Mirror Mirror: The role of self-monitoring and sincerity in emotional manipulation

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This study examined for the first time the relationships between self-monitoring, sincerity, and emotional manipulation, by investigating whether sensitivity to social cues and to appropriate emotional expression would facilitate the use of emotion in malevolent contexts. Participants (N = 170 student and community members) completed online measures of self-monitoring, sincerity, and emotional manipulation in a cross-sectional, correlational design. As predicted, high self-monitoring (of self-presentation) and low sincerity were significantly associated with emotional manipulation. Lower levels of conscientiousness and agreeableness also predicted emotional manipulation. Although the current research is exploratory, it is concluded that attention to, and control of, emotional expression, in combination with an insincere approach, are central to emotional manipulation.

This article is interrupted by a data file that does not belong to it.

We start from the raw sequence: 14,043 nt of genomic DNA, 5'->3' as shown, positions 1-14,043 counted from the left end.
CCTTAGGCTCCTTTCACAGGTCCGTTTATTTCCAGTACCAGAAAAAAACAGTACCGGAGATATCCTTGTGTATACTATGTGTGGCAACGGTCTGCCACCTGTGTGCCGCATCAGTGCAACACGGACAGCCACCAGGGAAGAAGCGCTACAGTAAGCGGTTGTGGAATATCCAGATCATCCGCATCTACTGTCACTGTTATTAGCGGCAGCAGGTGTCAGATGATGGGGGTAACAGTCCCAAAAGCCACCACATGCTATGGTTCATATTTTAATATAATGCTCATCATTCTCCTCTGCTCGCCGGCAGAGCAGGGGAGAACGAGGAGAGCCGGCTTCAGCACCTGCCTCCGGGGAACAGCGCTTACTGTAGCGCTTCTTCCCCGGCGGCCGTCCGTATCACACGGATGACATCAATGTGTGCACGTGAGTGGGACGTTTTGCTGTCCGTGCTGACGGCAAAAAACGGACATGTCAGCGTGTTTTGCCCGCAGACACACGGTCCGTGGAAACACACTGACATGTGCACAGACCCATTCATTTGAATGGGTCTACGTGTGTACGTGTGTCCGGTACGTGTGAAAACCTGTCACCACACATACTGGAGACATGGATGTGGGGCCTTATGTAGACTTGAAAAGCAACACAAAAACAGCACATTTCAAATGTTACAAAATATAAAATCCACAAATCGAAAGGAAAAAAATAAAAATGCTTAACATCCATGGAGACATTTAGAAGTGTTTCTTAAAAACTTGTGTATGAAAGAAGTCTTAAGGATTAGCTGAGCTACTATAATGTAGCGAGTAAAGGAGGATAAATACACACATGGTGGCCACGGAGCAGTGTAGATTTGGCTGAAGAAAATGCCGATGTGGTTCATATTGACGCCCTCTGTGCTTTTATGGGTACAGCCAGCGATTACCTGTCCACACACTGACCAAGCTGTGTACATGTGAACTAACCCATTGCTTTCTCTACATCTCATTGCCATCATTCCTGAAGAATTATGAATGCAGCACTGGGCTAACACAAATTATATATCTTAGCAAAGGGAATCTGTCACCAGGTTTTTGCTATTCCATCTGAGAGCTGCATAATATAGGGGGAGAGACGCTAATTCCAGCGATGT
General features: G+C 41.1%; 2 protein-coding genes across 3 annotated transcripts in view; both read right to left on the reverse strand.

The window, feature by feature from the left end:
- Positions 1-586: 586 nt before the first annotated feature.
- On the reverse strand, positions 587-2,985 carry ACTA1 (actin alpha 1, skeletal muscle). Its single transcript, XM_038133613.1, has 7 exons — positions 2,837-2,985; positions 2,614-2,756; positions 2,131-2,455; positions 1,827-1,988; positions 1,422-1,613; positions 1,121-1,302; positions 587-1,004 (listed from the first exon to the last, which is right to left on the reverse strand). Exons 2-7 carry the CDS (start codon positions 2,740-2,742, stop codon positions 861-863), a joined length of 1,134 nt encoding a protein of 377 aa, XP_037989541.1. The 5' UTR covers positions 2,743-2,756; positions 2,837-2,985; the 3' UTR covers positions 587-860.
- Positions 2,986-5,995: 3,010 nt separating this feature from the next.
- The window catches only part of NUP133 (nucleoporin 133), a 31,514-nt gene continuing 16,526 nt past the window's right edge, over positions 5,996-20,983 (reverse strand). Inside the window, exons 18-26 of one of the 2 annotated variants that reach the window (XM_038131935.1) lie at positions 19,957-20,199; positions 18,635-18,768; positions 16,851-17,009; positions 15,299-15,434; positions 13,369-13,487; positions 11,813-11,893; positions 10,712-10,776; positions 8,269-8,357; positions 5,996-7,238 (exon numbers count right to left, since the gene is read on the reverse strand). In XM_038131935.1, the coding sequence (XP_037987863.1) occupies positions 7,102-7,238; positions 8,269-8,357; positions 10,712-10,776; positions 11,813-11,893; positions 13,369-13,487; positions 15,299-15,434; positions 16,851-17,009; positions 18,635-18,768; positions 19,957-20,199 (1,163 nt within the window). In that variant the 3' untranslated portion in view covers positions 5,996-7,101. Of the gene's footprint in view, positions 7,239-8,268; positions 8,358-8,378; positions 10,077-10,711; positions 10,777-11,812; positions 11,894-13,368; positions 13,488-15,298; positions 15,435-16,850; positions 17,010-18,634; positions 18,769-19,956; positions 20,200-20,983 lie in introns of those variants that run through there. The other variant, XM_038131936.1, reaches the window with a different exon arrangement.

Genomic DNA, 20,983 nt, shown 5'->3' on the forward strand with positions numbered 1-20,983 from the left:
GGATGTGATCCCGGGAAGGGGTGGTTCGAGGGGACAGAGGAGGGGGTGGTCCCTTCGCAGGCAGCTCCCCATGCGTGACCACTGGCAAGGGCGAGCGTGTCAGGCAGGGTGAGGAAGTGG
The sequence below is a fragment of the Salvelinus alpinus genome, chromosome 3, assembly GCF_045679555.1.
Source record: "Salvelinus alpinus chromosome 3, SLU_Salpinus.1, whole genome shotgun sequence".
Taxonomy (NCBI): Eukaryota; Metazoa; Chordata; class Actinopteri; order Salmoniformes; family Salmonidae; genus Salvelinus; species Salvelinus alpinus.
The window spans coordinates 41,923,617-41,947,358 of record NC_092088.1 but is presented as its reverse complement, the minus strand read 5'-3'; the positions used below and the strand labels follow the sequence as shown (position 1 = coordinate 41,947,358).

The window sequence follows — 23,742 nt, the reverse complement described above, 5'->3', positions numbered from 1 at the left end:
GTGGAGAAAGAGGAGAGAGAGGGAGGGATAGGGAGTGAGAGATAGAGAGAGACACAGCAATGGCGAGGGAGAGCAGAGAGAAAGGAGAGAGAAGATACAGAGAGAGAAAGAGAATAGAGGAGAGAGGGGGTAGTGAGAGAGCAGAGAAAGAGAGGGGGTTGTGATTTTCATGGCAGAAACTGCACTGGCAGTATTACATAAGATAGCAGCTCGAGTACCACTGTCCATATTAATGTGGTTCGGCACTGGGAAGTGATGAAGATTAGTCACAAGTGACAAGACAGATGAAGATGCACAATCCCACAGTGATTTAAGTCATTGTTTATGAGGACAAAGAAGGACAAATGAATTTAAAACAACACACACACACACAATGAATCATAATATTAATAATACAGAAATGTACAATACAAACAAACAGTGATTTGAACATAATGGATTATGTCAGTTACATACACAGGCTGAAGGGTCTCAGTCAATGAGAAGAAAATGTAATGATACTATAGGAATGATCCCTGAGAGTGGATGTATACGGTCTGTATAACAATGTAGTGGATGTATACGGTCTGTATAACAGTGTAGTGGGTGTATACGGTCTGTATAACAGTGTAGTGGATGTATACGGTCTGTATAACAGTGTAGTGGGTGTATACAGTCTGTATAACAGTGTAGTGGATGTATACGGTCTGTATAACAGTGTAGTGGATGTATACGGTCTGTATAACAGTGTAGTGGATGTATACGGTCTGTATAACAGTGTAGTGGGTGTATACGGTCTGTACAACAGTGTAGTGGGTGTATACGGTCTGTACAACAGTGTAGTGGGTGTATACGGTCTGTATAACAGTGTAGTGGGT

School of Psychology

Document Type

Journal Article

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ERA Access